Although copyright may seem to be a purely legal issue, using unauthorized files could have security implications. To avoid prosecution and minimize the risks to your computer, make sure you have permission to use any copyrighted information, and only download authorized files.
How does copyright infringement apply to the internet?
Copyright infringement occurs when you use or distribute information without permission from the person or organization that owns the legal rights to the information. Including an image or cartoon on your website or in a document, illegally downloading music, and pirating software are all common copyright violations. While these activities may seem harmless, they could have serious legal and security implications.
How do you know if you have permission to use something?
What consequences could you face?
- Prosecution - When you illegally download, reproduce, or distribute information, you risk legal action. Penalties may range from warnings and mandatory removal of all references to costly fines. Depending on the severity of the crime, jail time may also be a possibility. To offset their own court costs and the money they feel they lose because of pirated software, vendors may increase the prices of their products.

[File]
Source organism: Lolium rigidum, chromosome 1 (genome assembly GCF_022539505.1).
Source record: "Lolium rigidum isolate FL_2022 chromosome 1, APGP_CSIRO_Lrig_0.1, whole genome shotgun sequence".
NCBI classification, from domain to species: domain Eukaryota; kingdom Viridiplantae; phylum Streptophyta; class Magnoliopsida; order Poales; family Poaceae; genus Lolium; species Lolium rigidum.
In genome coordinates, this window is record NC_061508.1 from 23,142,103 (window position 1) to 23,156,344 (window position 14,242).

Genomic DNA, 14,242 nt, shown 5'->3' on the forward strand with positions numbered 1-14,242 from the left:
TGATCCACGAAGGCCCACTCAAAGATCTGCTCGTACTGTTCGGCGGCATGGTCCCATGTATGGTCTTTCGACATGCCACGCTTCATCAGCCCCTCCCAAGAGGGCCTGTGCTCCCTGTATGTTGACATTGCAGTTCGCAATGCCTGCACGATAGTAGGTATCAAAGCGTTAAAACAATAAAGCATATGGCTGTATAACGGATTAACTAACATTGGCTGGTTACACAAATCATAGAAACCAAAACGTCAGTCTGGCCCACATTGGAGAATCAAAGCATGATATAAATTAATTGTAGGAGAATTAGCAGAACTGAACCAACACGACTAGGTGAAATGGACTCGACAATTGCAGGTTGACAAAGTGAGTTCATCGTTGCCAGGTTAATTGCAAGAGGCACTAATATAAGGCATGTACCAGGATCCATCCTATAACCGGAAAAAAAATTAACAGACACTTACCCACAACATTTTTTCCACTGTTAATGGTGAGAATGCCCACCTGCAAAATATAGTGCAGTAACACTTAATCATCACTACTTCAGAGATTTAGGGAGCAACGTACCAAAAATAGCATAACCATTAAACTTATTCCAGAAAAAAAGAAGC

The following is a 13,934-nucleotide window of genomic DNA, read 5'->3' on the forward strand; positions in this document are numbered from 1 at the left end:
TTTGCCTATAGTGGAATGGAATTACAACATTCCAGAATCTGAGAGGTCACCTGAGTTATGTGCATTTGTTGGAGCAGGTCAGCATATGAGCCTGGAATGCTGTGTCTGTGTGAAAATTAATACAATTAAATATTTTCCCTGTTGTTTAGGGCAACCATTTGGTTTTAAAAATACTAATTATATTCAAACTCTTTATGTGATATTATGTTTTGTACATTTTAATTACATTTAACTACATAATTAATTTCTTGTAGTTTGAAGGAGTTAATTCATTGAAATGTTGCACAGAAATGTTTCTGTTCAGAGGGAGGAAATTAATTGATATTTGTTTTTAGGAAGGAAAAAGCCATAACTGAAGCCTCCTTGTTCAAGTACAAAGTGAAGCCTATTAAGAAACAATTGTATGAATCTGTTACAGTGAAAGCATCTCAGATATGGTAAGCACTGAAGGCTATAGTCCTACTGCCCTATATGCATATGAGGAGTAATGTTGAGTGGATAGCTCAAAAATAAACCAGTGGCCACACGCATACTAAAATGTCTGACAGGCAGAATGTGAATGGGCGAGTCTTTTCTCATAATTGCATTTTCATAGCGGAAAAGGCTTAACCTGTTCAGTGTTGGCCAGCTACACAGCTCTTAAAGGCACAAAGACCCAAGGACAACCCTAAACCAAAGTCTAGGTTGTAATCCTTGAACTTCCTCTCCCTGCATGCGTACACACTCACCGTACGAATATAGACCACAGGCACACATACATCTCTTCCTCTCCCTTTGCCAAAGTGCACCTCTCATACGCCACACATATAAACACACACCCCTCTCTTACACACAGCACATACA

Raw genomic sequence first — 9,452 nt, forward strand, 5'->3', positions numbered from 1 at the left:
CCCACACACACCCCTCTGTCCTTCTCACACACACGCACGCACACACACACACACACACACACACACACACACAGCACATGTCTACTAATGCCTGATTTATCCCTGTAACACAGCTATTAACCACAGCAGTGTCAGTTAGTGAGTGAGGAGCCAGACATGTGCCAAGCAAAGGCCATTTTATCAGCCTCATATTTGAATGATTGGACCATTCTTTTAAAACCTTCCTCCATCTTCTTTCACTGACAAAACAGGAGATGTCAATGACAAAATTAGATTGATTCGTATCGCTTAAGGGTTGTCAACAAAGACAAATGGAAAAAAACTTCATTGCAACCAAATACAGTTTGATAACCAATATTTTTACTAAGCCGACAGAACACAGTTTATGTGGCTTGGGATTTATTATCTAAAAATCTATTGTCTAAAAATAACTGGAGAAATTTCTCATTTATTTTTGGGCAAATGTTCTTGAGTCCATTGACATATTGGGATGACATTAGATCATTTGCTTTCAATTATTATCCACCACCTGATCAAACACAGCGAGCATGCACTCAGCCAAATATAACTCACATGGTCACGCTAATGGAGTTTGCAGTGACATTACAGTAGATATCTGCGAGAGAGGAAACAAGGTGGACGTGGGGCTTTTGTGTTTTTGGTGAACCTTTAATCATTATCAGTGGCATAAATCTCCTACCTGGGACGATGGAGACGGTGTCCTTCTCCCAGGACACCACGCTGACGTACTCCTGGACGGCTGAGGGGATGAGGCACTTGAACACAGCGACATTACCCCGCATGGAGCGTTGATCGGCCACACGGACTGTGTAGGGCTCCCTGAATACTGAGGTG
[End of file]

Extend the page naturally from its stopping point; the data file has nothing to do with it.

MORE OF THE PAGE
- Infection - Attackers could take advantage of sites or networks that offer unauthorized downloads (music, movies, software, etc.) by including code into the files that would infect your computer once it was installed (see Understanding Hidden Threats: Corrupted Software Files and Understanding Hidden Threats: Rootkits and Botnets for more information). Because you wouldn't know the source or identity of the infection (or maybe that it was even there), you might not be able to easily identify or remove it. Pirated software with hidden Trojan horses is often advertised as discounted software in spam email messages (see Why is Cyber Security a Problem? and Reducing Spam for more information).